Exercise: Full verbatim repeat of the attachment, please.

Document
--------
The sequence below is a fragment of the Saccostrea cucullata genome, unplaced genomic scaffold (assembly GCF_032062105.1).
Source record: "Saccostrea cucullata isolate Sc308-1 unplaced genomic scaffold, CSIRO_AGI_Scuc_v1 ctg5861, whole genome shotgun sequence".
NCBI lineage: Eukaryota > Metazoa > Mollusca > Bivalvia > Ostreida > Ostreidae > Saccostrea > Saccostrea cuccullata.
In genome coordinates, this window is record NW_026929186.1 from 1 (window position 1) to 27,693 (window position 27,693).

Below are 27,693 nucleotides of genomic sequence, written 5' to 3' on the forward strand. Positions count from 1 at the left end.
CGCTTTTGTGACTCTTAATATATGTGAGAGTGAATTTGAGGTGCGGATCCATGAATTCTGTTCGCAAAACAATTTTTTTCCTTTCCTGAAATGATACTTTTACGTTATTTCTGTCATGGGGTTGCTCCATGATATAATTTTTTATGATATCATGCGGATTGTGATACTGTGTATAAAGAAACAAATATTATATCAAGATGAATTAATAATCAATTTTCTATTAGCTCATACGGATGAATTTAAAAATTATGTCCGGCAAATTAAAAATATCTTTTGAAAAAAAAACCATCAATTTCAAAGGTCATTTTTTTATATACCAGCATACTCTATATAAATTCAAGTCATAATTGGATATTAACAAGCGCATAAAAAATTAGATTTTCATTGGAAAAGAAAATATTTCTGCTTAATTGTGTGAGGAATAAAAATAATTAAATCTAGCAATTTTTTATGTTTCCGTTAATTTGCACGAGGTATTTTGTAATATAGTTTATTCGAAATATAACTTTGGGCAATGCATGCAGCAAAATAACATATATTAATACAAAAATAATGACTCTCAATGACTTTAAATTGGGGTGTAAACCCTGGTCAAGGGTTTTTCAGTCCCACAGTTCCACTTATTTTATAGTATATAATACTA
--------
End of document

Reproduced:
The sequence below is a fragment of the Saccostrea cucullata genome, unplaced genomic scaffold (assembly GCF_032062105.1).
Source record: "Saccostrea cucullata isolate Sc308-1 unplaced genomic scaffold, CSIRO_AGI_Scuc_v1 ctg5861, whole genome shotgun sequence".
NCBI lineage: Eukaryota > Metazoa > Mollusca > Bivalvia > Ostreida > Ostreidae > Saccostrea > Saccostrea cuccullata.
In genome coordinates, this window is record NW_026929186.1 from 1 (window position 1) to 27,693 (window position 27,693).

Below are 27,693 nucleotides of genomic sequence, written 5' to 3' on the forward strand. Positions count from 1 at the left end.
CGCTTTTGTGACTCTTAATATATGTGAGAGTGAATTTGAGGTGCGGATCCATGAATTCTGTTCGCAAAACAATTTTTTTCCTTTCCTGAAATGATACTTTTACGTTATTTCTGTCATGGGGTTGCTCCATGATATAATTTTTTATGATATCATGCGGATTGTGATACTGTGTATAAAGAAACAAATATTATATCAAGATGAATTAATAATCAATTTTCTATTAGCTCATACGGATGAATTTAAAAATTATGTCCGGCAAATTAAAAATATCTTTTGAAAAAAAAACCATCAATTTCAAAGGTCATTTTTTTATATACCAGCATACTCTATATAAATTCAAGTCATAATTGGATATTAACAAGCGCATAAAAAATTAGATTTTCATTGGAAAAGAAAATATTTCTGCTTAATTGTGTGAGGAATAAAAATAATTAAATCTAGCAATTTTTTATGTTTCCGTTAATTTGCACGAGGTATTTTGTAATATAGTTTATTCGAAATATAACTTTGGGCAATGCATGCAGCAAAATAACATATATTAATACAAAAATAATGACTCTCAATGACTTTAAATTGGGGTGTAAACCCTGGTCAAGGGTTTTTCAGTCCCACAGTTCCACTTATTTTATAGTATATAATACTA